Tuesday, March 2, 2021

Review: The Steel Beneath the Silk (The Emma of Normandy Trilogy #3) by Patricia Bracewell

A breathtaking conclusion to Bracewell’s Emma of Normandy Trilogy, brimming with treachery, heartache, tenderness and passion as the English queen confronts ambitious and traitorous councilors, invading armies and the Danish king’s power-hungry concubine.

In the year 1012 England’s Norman-born Queen Emma has been ten years wed to an aging, ruthless, haunted King Æthelred. The marriage is a bitterly unhappy one, between a queen who seeks to create her own sphere of influence within the court and a suspicious king who eyes her efforts with hostility and resentment. But royal discord shifts to grudging alliance when Cnut of Denmark, with the secret collusion of his English concubine Elgiva, invades England at the head of a massive viking army. Amid the chaos of war, Emma must outwit a fierce enemy whose goal is conquest and outmaneuver the cunning Elgiva, who threatens all those whom Emma loves. 

Kindle Edition, 
Expected publication: March 2nd 2021
 by Bellastoria Press
5/5 stars

I had been wondering for a number of years when the final instalment in the Emma of Normandy Trilogy was going to be released.  Excitement mounted in the fall when I heard that March 2nd would be release day.

The previous books in this series, Shadow on the Crown and The Price of Blood were both 5 star reads and this conclusion to the series followed suit.

It is the year 1012 when The Steel Beneath the Silk begins and I'll confess to being a little nervous that I didn't do a reread for fear of forgetting what happened previously.  But those fears were unfounded as people and circumstances were brought back with lots of 'oh right, I remember that' or 'yea I remember her now' - Elgiva comes to mind there.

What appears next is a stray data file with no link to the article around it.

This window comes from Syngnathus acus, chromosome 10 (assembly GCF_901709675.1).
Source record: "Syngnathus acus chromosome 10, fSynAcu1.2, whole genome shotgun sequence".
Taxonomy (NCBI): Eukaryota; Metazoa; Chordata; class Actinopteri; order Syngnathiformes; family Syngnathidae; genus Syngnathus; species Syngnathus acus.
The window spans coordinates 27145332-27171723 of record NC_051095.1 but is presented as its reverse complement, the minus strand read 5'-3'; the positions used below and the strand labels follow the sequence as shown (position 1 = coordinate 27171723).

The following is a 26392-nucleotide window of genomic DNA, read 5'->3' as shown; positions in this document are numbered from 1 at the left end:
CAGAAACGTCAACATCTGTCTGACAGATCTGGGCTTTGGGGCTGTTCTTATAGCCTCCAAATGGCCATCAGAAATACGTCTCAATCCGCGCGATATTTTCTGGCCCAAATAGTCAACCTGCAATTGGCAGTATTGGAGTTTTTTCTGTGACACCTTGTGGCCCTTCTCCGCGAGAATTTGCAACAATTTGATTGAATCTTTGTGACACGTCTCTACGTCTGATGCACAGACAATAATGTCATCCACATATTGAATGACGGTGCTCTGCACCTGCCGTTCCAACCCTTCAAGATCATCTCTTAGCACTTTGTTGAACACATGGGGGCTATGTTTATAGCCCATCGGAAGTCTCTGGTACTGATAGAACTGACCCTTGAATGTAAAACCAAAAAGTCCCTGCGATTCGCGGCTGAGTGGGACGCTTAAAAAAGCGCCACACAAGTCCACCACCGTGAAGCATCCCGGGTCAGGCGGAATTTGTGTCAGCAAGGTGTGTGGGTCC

Emma is one of those women I knew nothing about until I read this series and now I am on the lookout to learn more about her and the time period.  She was a formidable woman, a pawn for her family who lived life with courage, heartache and by the time this book takes places she has rooted herself in England. She was a woman ahead of her time, a queen with confidence and integrity.

This book was vivid in not just character development but with a story that was vivid.  I love what she wrote in the author notes -

Because I write fiction and not history, I do not claim that things happened exactly in the way, only that they could have.

Which is what I love in historical fiction.  This book was well researched and the author put me right there.  The closer I got to the end the faster I read, loving the ending though not at all what I expected - remember I didn't know my history on Emma.

This series is one I highly recommend. If you are a fan of Eleanor of Aquitaine you should give this series a go.

My thanks to the author and Netgalley for this digital arc in exchange for an honest review.

No comments:

Post a Comment